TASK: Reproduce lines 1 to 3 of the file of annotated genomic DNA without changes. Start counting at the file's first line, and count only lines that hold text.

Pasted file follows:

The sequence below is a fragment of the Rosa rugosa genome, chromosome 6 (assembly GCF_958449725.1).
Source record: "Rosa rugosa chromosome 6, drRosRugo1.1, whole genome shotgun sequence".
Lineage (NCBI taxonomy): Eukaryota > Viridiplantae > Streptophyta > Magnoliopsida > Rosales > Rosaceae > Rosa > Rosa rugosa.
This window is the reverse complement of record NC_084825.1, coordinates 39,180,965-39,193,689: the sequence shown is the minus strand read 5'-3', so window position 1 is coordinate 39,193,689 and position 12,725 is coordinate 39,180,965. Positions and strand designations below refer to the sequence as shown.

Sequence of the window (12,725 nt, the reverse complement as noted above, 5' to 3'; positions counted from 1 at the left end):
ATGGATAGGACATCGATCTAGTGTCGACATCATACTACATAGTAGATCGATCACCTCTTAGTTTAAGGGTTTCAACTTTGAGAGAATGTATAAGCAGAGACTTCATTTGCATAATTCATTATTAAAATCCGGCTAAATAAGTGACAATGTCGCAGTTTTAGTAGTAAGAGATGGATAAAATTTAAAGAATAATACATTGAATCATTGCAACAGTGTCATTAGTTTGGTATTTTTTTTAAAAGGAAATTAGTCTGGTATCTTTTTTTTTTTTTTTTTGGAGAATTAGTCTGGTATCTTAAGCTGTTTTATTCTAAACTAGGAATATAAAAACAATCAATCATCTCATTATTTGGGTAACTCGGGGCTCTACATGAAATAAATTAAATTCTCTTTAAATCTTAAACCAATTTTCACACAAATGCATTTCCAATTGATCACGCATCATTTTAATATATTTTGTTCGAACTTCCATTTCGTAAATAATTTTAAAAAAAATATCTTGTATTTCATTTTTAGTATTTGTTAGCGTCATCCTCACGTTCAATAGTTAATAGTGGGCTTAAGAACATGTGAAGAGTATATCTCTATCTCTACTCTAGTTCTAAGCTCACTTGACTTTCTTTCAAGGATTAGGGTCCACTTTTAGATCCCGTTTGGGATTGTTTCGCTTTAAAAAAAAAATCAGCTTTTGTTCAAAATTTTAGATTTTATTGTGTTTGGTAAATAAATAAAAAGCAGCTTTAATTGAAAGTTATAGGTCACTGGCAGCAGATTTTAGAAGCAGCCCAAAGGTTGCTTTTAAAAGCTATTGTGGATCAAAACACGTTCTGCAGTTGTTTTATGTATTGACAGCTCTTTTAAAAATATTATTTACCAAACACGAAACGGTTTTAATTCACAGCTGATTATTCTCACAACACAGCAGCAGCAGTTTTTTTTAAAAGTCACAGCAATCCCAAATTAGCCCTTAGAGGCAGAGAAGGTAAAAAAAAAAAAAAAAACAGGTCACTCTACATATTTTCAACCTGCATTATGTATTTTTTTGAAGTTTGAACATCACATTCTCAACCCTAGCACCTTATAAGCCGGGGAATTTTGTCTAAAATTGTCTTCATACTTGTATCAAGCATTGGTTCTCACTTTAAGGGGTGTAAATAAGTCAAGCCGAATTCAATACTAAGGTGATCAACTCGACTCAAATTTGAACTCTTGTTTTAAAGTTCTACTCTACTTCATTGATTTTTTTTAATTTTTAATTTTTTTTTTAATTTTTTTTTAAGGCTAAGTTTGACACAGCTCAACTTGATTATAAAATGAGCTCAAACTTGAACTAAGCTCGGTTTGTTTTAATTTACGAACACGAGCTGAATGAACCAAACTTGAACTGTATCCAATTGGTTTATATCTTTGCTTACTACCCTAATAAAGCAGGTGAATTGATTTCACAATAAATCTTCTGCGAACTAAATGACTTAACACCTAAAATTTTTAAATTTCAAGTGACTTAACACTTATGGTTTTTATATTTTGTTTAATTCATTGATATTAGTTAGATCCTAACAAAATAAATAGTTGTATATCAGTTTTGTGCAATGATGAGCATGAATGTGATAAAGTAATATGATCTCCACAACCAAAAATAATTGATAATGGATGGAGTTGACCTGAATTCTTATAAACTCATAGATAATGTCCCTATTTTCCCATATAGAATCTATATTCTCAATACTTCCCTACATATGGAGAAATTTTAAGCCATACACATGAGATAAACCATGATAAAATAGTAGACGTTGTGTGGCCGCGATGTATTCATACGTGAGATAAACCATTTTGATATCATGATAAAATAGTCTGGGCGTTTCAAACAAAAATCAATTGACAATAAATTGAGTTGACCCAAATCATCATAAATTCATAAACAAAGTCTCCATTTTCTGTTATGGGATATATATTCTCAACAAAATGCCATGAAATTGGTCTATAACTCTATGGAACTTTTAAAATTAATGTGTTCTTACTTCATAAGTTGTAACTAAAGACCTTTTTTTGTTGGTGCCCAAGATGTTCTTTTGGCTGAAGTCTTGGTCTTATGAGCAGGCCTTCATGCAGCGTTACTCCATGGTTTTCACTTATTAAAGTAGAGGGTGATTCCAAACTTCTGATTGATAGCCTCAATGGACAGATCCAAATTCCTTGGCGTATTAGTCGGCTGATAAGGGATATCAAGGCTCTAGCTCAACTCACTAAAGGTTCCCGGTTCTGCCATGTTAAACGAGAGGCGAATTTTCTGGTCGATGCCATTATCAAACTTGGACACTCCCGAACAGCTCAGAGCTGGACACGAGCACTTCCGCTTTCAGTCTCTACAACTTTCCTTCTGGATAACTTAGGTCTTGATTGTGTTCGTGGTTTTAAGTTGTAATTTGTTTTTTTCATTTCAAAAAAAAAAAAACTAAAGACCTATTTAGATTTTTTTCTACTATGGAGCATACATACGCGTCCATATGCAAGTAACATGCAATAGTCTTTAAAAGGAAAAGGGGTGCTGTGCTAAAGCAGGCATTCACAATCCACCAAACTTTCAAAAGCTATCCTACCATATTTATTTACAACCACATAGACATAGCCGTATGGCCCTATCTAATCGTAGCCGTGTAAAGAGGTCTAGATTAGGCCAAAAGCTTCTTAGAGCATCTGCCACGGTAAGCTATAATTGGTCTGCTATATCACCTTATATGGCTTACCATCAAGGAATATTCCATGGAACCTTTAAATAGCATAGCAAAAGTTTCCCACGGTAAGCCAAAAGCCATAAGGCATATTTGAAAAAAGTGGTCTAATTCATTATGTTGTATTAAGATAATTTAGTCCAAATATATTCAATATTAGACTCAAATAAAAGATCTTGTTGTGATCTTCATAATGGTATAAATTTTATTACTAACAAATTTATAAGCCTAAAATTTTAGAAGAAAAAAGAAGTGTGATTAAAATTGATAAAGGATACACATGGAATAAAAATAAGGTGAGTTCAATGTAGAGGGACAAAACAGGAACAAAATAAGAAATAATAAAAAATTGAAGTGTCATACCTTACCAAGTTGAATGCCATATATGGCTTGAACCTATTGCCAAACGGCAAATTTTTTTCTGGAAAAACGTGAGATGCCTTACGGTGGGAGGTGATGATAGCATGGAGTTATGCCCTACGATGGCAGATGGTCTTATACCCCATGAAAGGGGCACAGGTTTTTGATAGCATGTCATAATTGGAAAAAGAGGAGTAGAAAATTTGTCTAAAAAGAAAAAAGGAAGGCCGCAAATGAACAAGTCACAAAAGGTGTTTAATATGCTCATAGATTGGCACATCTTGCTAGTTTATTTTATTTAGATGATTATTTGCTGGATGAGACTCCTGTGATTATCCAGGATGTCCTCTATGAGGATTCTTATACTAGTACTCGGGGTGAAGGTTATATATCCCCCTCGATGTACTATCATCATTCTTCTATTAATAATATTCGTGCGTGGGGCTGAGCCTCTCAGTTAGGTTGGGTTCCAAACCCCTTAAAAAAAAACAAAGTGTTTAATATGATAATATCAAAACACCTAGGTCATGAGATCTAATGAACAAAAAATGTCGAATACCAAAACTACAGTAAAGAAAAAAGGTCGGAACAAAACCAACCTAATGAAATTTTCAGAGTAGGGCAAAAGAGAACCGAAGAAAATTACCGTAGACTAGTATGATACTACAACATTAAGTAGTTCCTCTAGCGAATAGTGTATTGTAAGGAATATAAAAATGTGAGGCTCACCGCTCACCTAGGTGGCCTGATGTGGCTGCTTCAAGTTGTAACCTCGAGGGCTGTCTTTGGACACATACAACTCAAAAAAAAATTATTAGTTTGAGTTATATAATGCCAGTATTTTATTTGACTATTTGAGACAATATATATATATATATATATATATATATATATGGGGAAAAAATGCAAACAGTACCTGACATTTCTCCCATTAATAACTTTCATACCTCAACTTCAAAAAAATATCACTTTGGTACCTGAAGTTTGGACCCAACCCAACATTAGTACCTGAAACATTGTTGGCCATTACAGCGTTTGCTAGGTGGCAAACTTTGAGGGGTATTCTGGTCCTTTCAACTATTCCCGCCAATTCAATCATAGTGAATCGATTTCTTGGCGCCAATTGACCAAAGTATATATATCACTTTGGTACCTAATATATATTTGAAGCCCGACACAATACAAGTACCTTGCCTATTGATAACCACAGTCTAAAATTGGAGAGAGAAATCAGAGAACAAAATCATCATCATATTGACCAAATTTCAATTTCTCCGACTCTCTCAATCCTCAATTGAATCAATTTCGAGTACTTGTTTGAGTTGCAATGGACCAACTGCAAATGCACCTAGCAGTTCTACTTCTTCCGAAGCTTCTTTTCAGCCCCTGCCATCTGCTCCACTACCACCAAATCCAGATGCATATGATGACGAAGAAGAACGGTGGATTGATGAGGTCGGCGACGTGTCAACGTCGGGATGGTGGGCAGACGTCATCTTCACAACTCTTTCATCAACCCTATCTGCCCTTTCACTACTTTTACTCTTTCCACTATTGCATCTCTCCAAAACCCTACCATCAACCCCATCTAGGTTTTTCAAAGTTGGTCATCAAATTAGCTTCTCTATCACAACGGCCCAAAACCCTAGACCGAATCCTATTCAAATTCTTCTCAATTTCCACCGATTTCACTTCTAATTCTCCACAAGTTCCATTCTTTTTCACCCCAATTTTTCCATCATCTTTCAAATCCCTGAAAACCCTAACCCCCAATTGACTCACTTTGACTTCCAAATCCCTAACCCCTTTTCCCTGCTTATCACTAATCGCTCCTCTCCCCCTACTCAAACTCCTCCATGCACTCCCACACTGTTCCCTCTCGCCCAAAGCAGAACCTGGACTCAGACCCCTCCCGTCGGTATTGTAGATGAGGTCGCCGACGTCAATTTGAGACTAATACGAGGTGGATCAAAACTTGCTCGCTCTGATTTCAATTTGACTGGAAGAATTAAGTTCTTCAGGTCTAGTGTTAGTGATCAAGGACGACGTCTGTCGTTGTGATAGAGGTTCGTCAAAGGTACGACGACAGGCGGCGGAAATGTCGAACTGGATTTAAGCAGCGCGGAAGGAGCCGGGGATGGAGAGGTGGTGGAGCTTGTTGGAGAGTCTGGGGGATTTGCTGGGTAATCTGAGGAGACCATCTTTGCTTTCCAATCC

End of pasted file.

The sequence below is a fragment of the Rosa rugosa genome, chromosome 6 (assembly GCF_958449725.1).
Source record: "Rosa rugosa chromosome 6, drRosRugo1.1, whole genome shotgun sequence".
Lineage (NCBI taxonomy): Eukaryota > Viridiplantae > Streptophyta > Magnoliopsida > Rosales > Rosaceae > Rosa > Rosa rugosa.